Book Review: Undying Legion

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Book: Undying Legion
Series: Crown and Key series, Book 2
Author: Clay and Susan Griffin
Genres: fantasy, steampunk, Neo-Victorian, Gothic horror, adventure

Synopsis (from Amazon book page):

“A thrilling new Victorian-era urban fantasy for fans of Kevin Hearne’s Iron Druid Chronicles, the Showtime series Penny Dreadful, and the Sherlock Holmes movies featuring Robert Downey, Jr.

With a flood of dark magic about to engulf Victorian London, can a handful of heroes vanquish a legion of the undead?

When monster-hunter Malcolm MacFarlane comes across the gruesome aftermath of a ritual murder in a London church, he enlists the help of magician-scribe Simon Archer and alchemist extraordinaire Kate Anstruther. Studying the macabre scene, they struggle to understand obscure clues in the ancient Egyptian hieroglyphics carved into the victim’s heart—as well as bizarre mystical allusions to the romantic poetry of William Blake. One thing is clear: Some very potent black magic is at work.

But this human sacrifice is only the first in a series of ritualized slayings. Desperate to save lives while there is still time, Simon, Kate, and Malcolm—along with gadget geek Penny Carter and Charlotte, an adolescent werewolf—track down a necromancer who is reanimating the deceased. As the team battles an unrelenting army of undead, a powerful Egyptian mummy, and serpentine demons, the necromancer proves an elusive quarry. And when the true purpose of the ritual is revealed, the gifted allies must confront a destructive force that is positively apocalyptic.”

Notes of Interest:

This is the second book in the Shadow Revolution series. The first is Crown and Key, which I reviewed here: https://badcatink.wordpress.com/2016/08/12/book-review-crown-and-key/ .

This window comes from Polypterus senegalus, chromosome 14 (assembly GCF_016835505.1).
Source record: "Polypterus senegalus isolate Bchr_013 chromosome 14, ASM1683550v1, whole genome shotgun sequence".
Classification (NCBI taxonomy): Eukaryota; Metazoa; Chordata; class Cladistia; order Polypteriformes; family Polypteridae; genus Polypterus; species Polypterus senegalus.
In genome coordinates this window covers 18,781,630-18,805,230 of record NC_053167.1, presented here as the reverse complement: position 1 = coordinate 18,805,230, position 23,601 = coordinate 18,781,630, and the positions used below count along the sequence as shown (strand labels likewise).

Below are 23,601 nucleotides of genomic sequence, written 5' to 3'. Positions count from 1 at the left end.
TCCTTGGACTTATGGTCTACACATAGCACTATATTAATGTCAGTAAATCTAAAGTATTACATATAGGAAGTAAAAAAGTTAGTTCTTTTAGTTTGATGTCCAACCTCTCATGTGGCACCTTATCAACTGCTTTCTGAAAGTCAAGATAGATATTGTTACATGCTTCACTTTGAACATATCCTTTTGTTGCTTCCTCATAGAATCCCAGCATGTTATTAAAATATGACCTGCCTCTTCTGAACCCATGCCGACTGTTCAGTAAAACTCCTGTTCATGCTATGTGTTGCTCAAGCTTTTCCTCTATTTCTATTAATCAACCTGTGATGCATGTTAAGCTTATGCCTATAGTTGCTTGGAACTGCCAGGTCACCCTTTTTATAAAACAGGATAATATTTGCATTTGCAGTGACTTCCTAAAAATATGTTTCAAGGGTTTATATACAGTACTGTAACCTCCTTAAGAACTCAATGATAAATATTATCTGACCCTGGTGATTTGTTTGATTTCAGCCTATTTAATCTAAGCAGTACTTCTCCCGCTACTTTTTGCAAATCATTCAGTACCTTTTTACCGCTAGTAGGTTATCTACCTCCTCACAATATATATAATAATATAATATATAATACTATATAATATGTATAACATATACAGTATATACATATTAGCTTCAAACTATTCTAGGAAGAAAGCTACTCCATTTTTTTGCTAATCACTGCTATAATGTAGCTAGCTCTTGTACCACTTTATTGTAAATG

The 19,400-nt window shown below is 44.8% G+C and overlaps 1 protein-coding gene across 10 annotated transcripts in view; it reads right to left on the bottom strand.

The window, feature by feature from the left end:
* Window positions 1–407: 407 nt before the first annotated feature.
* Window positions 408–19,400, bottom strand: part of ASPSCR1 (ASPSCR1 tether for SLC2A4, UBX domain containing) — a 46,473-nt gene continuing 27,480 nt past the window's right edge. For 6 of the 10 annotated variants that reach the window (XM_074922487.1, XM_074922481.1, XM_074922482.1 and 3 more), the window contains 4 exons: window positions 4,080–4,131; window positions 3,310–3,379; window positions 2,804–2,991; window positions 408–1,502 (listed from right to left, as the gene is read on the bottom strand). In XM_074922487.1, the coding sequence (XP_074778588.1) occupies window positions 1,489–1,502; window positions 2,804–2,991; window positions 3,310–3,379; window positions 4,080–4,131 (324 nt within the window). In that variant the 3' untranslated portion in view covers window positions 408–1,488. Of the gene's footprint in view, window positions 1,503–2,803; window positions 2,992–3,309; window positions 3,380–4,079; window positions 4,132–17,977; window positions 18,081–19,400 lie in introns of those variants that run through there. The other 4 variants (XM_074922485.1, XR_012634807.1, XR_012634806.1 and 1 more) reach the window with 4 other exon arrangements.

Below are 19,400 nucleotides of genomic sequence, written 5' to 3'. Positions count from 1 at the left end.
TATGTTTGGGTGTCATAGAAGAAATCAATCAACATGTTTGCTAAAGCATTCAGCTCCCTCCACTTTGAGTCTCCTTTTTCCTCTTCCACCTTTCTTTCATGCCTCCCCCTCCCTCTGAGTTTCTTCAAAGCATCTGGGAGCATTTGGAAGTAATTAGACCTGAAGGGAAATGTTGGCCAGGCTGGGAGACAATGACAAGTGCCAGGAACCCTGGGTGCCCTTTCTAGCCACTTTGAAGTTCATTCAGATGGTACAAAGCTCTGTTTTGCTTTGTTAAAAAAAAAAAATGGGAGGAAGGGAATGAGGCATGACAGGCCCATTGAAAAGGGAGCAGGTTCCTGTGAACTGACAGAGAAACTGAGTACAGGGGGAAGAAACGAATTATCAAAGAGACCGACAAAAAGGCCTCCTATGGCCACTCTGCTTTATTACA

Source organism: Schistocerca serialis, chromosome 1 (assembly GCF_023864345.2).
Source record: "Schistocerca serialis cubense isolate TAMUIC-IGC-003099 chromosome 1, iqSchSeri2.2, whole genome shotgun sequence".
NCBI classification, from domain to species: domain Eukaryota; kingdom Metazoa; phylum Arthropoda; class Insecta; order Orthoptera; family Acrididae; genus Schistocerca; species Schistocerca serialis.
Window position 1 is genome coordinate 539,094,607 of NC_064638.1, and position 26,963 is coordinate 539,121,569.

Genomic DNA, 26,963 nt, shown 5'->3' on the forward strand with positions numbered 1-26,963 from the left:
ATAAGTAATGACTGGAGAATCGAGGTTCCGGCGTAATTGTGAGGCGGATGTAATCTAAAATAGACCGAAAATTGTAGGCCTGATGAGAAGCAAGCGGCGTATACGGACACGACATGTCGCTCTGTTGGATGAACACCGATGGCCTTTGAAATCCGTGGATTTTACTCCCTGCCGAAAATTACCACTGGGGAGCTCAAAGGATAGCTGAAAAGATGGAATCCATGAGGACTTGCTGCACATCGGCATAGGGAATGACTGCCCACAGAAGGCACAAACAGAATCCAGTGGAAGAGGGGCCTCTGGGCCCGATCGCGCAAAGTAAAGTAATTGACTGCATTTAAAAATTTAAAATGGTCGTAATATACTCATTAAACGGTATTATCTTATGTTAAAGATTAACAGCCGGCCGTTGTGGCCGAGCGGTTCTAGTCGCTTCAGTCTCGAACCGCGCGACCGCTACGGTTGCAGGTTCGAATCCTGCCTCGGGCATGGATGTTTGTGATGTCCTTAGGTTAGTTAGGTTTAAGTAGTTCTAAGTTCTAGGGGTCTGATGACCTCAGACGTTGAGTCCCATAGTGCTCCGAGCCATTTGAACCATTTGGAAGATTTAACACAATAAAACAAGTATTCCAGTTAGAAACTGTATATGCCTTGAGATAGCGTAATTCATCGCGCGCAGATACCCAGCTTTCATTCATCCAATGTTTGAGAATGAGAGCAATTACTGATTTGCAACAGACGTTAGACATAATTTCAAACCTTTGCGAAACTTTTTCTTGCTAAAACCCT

The fact that I’ve returned for the second book tells you how much I liked the first one. As I stated in the previous review, I chose to read this series because of how much I enjoyed the Vampire Empire series by the Griffins. The second book in this series was exactly what I hoped it would be, so the Griffiths are quickly moving up my list of “go-to” authors when I have a literary itch to scratch.

What could have made it better for me:

As with the previous book in this series, there was nothing of note that pulled me out of the story. All the basics I look for when considering “stars” to award were there: good technical work on grammar and elements of composition, well-developed “living” characters, no plot holes or burdens in style that damage the ability to suspend disbelief, etc. So, I present this book free of warning labels. 🙂

What I liked about it:

Characterization is really well-put together for this unusual bunch. A druid, an alchemist, a hunter, an artificer/ inventor, and a werewolf … take on a necromancer, zombies, a cult, and a demon goddess. Aside from each character’s distinct personalities and contributions to the cause, there is also a growing number of noteworthy tertiary characters … like Imogen, the sister of Kate, who was the victim of a mad scientist’s experiments gone horribly wrong in the last book. These characters have enough fantasy-team archetype to feel familiar, but are unique enough in their own right to feel fresh.